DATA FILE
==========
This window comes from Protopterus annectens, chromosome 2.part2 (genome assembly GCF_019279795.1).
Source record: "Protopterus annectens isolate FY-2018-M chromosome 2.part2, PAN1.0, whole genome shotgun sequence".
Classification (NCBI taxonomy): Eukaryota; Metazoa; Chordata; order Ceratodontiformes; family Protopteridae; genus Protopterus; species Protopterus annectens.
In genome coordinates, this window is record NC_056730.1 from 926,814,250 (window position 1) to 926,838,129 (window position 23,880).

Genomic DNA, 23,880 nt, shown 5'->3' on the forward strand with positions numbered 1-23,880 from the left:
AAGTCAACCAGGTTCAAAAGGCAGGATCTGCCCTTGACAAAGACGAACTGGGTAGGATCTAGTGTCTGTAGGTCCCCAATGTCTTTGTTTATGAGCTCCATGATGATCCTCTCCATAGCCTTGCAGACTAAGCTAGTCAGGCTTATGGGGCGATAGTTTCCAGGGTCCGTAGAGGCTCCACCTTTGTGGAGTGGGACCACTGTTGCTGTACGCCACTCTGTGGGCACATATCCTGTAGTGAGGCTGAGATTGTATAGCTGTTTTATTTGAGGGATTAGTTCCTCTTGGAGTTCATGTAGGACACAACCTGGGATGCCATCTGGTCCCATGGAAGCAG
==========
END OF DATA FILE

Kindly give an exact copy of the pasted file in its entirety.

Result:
This window comes from Protopterus annectens, chromosome 2.part2 (genome assembly GCF_019279795.1).
Source record: "Protopterus annectens isolate FY-2018-M chromosome 2.part2, PAN1.0, whole genome shotgun sequence".
Classification (NCBI taxonomy): Eukaryota; Metazoa; Chordata; order Ceratodontiformes; family Protopteridae; genus Protopterus; species Protopterus annectens.
In genome coordinates, this window is record NC_056730.1 from 926,814,250 (window position 1) to 926,838,129 (window position 23,880).

Genomic DNA, 23,880 nt, shown 5'->3' on the forward strand with positions numbered 1-23,880 from the left:
AAGTCAACCAGGTTCAAAAGGCAGGATCTGCCCTTGACAAAGACGAACTGGGTAGGATCTAGTGTCTGTAGGTCCCCAATGTCTTTGTTTATGAGCTCCATGATGATCCTCTCCATAGCCTTGCAGACTAAGCTAGTCAGGCTTATGGGGCGATAGTTTCCAGGGTCCGTAGAGGCTCCACCTTTGTGGAGTGGGACCACTGTTGCTGTACGCCACTCTGTGGGCACATATCCTGTAGTGAGGCTGAGATTGTATAGCTGTTTTATTTGAGGGATTAGTTCCTCTTGGAGTTCATGTAGGACACAACCTGGGATGCCATCTGGTCCCATGGAAGCAG